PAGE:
I was grateful to be accepted into a formal ‘career returners’ programme with the Bank of England’s Legal Directorate, subsequent to which I was appointed legal counsel. I have therefore been both a career returner and a mover.

In terms of challenges I have faced, these were mostly issues of confidence – how to market myself to employers and chambers and build trust with clients? I realised I had to own my career break and be my own advocate – you don’t lose your skills, you build on them. Also, with each move there has been a steep learning curve. To an extent I just had to get my head down and push through but I also benefited hugely from the collegiality of the Bar, the support of Middle Temple and the in-house training offered by my flexible and supportive employer. I really do encourage returners to consider the Employed Bar – working in a team and being able to draw on in-house training and support is worth its weight in gold.

Case study 2: Self-employed returner

Shazia Akhtar, Gatehouse Chambers

I have taken two periods away from the Bar: the first for five years when I had my children, and the second on my return when I expressed a wish to work part time and from abroad as within a few months my partner’s work took us to Geneva.

This in itself was unusual. My experience in chambers at that time was women either left when they had (or were contemplating having) children, or returned to work after a very short period of leave. Parental leave and sabbaticals in my chambers are much more commonplace now.

During my initial leave, I kept my place in chambers but did not work at the Bar. Instead, I edited an English law journal and worked abroad as a legal consultant for the then Department for International Development and the British Council, including on ADR projects.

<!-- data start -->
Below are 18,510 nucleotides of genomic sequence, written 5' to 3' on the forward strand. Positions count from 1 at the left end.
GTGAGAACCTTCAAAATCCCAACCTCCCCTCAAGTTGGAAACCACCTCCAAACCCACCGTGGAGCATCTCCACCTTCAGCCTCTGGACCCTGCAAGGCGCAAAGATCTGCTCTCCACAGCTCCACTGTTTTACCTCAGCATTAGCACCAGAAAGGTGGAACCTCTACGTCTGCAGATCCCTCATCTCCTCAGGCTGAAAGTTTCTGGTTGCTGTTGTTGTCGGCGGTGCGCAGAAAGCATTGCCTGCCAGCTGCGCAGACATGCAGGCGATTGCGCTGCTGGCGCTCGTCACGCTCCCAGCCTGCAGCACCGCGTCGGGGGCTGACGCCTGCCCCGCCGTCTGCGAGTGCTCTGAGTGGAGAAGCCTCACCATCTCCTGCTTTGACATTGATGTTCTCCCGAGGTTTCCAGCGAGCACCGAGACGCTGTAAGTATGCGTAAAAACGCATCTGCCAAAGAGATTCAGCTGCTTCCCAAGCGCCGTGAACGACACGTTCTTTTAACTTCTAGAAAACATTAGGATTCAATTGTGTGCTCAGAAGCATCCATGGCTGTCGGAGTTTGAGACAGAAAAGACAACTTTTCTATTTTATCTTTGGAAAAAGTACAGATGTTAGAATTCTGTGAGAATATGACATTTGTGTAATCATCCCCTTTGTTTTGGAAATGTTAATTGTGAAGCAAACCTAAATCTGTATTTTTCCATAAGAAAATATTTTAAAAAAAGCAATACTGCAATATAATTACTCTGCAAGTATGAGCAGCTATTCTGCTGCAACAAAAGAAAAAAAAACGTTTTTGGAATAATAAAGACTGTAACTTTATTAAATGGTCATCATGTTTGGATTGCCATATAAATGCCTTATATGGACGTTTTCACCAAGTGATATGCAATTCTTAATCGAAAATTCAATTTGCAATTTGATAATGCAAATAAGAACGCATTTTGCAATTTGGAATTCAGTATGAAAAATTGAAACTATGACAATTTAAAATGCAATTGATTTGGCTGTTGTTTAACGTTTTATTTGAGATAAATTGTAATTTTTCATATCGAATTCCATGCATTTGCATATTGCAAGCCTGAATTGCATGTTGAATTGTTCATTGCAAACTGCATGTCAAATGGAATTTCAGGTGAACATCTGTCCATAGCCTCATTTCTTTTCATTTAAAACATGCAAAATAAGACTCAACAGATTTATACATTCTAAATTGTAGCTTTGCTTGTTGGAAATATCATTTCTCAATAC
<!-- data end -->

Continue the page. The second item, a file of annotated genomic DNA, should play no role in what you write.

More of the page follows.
When I expressed a wish to work part time from abroad there was no precedent for this happening in chambers. As a result, there were inevitable back and forth discussions as to how (and if!) this would work.

Some of the difficulties I faced at the start were financial: to remain a tenant, I was required to pay room rent. It was not easy. There were times I contemplated leaving, particularly when I considered the financial constraints of working part time but paying chambers’ rent and high childcare costs etc. I also had to overcome my real worry (shared by some members of chambers) that it would be impossible to rebuild my practice.

Happily, a solution was found, and during my five years in Geneva I worked part time at the Bar, flying back for cases, and cultivating key clients. Additionally, I worked in Geneva as a legal consultant for UNHCR and other agencies and represented individuals before the UN Administrative Appeals Tribunal in Geneva.

On my return, I have tipped the balance back to working at the Bar, and rebuilt my practice, supported by an excellent practice team and colleagues.

I have become more involved in the collegiate side of our profession, particularly now that I am able to dedicate more time to chambers’ committees and wider Bar activities such as mentoring, the Bar Council, and being a member of the Middle Temple Talent Retention Working Group.

It is possible to manage longer breaks at the Bar and resume a successful practice. I was assisted by many supportive people and it helped enormously talking to barristers and senior clerks from other sets who had taken long career breaks and managed a successful return to practice.

If you have had lengthy periods of time away, you may not be moving at the same pace as your peers, but if you can live with that and find a work-life balance to suit you, then it ought to be eminently possible to take a career break and return to the Bar.

I just wish I had known that with more confidence from the outset!